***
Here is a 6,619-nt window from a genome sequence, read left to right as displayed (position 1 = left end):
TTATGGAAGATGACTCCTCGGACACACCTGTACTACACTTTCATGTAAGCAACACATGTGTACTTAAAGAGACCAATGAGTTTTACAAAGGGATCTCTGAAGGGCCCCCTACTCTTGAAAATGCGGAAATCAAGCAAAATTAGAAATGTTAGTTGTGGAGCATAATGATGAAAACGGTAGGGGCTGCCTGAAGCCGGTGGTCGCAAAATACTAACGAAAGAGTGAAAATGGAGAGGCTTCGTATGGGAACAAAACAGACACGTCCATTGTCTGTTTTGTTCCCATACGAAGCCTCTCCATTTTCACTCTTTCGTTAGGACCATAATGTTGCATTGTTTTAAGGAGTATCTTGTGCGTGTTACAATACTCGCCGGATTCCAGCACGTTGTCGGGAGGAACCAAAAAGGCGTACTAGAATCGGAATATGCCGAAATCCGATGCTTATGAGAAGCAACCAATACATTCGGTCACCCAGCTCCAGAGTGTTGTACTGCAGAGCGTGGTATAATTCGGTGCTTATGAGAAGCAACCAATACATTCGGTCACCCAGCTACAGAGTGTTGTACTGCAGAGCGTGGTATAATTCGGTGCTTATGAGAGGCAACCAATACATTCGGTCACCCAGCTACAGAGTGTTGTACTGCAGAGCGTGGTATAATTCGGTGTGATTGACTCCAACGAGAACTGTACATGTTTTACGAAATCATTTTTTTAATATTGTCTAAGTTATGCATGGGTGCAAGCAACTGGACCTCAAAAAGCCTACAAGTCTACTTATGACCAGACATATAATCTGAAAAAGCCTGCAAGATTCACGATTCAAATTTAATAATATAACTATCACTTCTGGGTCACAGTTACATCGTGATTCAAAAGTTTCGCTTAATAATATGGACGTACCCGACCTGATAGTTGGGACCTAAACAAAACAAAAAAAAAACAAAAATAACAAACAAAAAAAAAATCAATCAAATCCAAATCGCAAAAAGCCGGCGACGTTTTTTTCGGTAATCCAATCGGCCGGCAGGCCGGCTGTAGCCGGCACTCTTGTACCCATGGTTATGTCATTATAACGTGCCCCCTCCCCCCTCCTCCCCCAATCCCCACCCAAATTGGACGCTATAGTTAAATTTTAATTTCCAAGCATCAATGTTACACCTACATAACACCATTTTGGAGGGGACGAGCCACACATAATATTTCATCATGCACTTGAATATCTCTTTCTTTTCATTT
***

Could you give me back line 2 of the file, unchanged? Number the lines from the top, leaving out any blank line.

TTATGGAAGATGACTCCTCGGACACACCTGTACTACACTTTCATGTAAGCAACACATGTGTACTTAAAGAGACCAATGAGTTTTACAAAGGGATCTCTGAAGGGCCCCCTACTCTTGAAAATGCGGAAATCAAGCAAAATTAGAAATGTTAGTTGTGGAGCATAATGATGAAAACGGTAGGGGCTGCCTGAAGCCGGTGGTCGCAAAATACTAACGAAAGAGTGAAAATGGAGAGGCTTCGTATGGGAACAAAACAGACACGTCCATTGTCTGTTTTGTTCCCATACGAAGCCTCTCCATTTTCACTCTTTCGTTAGGACCATAATGTTGCATTGTTTTAAGGAGTATCTTGTGCGTGTTACAATACTCGCCGGATTCCAGCACGTTGTCGGGAGGAACCAAAAAGGCGTACTAGAATCGGAATATGCCGAAATCCGATGCTTATGAGAAGCAACCAATACATTCGGTCACCCAGCTCCAGAGTGTTGTACTGCAGAGCGTGGTATAATTCGGTGCTTATGAGAAGCAACCAATACATTCGGTCACCCAGCTACAGAGTGTTGTACTGCAGAGCGTGGTATAATTCGGTGCTTATGAGAGGCAACCAATACATTCGGTCACCCAGCTACAGAGTGTTGTACTGCAGAGCGTGGTATAATTCGGTGTGATTGACTCCAACGAGAACTGTACATGTTTTACGAAATCATTTTTTTAATATTGTCTAAGTTATGCATGGGTGCAAGCAACTGGACCTCAAAAAGCCTACAAGTCTACTTATGACCAGACATATAATCTGAAAAAGCCTGCAAGATTCACGATTCAAATTTAATAATATAACTATCACTTCTGGGTCACAGTTACATCGTGATTCAAAAGTTTCGCTTAATAATATGGACGTACCCGACCTGATAGTTGGGACCTAAACAAAACAAAAAAAAAACAAAAATAACAAACAAAAAAAAAATCAATCAAATCCAAATCGCAAAAAGCCGGCGACGTTTTTTTCGGTAATCCAATCGGCCGGCAGGCCGGCTGTAGCCGGCACTCTTGTACCCATGGTTATGTCATTATAACGTGCCCCCTCCCCCCTCCTCCCCCAATCCCCACCCAAATTGGACGCTATAGTTAAATTTTAATTTCCAAGCATCAATGTTACACCTACATAACACCATTTTGGAGGGGACGAGCCACACATAATATTTCATCATGCACTTGAATATCTCTTTCTTTTCATTT